Monday, April 25, 2016

Reading Fees in the Short Story and Poetry Market?

By: Karen Albright Lin

You’ve seen them, literary magazines with editors who ask for reading fees to consider your short stories. Are they vultures waiting on fences ready to prey on people's dreams? Are they victimizing those who aren’t seasoned writers ready to publish? I can’t help but wonder if it is human instinct to want to be immortal in some way, leave something of ourselves behind (even if it’s in the cloud ether). After being turned down by the lit mags that have no reading fees, isn’t it tempting to pay our way into publication? Is that what the charge is all about?

It feels a lot like vanity-publishing a novel. We have the product, those words we’ve massaged into obedience. We should be paid, not the other way around. Right? Many of these lit mags make money off the stories they sell. It sounds as if they are taking advantage of writers, charging for a read without any guarantee of publication. Surely they know full well that most of those who send work in won’t ever see it in print or available online. Sounds like exploitation, right?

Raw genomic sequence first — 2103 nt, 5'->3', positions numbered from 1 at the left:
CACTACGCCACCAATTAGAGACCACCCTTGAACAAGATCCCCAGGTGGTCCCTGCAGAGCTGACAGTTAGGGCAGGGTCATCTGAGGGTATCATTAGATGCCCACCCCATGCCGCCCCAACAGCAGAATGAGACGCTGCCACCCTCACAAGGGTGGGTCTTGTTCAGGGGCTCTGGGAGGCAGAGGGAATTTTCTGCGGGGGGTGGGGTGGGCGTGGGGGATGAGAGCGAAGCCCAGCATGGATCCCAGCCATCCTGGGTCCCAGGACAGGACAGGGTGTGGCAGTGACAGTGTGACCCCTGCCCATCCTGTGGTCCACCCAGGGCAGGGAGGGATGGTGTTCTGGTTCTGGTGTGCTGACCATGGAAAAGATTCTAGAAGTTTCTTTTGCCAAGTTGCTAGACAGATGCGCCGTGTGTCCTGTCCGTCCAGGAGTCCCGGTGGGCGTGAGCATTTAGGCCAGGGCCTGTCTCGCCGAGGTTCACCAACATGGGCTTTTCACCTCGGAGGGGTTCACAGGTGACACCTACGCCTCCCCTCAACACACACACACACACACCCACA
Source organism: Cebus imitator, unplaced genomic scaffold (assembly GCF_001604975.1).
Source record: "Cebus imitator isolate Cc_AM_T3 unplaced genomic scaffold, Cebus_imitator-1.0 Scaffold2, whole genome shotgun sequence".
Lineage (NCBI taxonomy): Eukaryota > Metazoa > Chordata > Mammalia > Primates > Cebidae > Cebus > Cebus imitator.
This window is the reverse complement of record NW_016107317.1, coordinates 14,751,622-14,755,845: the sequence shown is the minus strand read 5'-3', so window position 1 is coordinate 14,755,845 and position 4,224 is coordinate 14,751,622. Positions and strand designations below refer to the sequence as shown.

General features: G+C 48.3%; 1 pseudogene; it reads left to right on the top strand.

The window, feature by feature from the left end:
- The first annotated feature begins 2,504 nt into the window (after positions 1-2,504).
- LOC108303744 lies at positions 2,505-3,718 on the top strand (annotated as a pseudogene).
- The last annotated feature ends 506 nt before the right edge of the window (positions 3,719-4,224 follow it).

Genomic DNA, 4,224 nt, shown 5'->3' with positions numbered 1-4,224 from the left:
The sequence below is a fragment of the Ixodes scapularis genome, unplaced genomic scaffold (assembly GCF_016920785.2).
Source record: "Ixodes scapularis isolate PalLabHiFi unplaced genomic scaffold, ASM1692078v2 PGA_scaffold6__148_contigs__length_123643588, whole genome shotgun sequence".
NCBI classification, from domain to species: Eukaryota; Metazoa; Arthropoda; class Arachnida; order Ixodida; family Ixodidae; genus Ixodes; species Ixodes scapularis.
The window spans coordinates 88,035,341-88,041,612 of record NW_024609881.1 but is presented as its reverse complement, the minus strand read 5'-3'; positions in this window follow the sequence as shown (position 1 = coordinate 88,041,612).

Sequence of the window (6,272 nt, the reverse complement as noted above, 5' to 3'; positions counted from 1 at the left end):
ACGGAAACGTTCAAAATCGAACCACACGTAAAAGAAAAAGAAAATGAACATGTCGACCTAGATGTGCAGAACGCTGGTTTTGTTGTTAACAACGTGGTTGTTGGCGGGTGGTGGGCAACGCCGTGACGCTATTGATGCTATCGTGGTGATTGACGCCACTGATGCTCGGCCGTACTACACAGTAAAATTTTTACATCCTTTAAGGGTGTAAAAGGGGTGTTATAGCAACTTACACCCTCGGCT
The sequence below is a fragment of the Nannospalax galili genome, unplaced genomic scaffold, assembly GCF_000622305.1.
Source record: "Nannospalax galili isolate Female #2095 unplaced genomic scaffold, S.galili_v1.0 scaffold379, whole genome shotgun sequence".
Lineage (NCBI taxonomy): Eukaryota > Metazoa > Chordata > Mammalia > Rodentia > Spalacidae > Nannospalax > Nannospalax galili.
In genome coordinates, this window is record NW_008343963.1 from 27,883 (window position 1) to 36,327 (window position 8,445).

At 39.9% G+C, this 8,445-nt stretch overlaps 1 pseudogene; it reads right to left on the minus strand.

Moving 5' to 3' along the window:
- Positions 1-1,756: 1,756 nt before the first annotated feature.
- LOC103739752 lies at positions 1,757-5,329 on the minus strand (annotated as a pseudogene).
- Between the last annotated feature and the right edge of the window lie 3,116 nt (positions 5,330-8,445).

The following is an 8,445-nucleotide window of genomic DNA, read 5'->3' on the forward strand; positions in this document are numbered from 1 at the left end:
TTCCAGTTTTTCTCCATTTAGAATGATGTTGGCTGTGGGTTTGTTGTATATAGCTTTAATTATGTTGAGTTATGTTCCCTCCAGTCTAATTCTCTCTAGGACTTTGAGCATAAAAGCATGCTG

Often it is. But then, I've been on the lit mag editor side of this equation. Four different university magazines. It was overwhelming how much was sent in. We didn’t charge reading fees. Maybe we should have. Sifting through piles and piles of submissions was a painful labor of love. But because of those experiences, I understand that the lit mag business can result in having no compensation and much agony. 


Requesting a little bit of money—often $10 to $15—to consider a short story or a group of poems naturally whittles down the number of submissions and pays for the time it takes to read and decide about the works’ worthiness or appropriateness for the magazine. I’ve paid to enter contests. Is this much different? I can appreciate and support a small reading fee or contest entry fee if the magazine is a quality one with a track record (Glimmer Train comes to mind). But I’d hope a magazine or e-zine that charges to consider your work will give it a serious read and comment on it. Feedback is worth something too. 

Others will surely disagree and I can understand where they’re coming from.  This is just one writer’s opinion.

About the Writer: Karen is an editor, ghostwriter, pitch coach, speaker and award-winning author of novels, cookbooks, and screenplays. She’s written over a dozen solo and collaborative scripts (with Janet Fogg, Christian Lyons and director Erich Toll); each has garnered international, national and regional recognition: Moondance Film Festival, BlueCat, All She Wrote, Lighthouse Writers, Boulder Asian Film Festival, SouthWest Writers Contest, and PPW Contest. Find out more at www.karenalbrightlin.com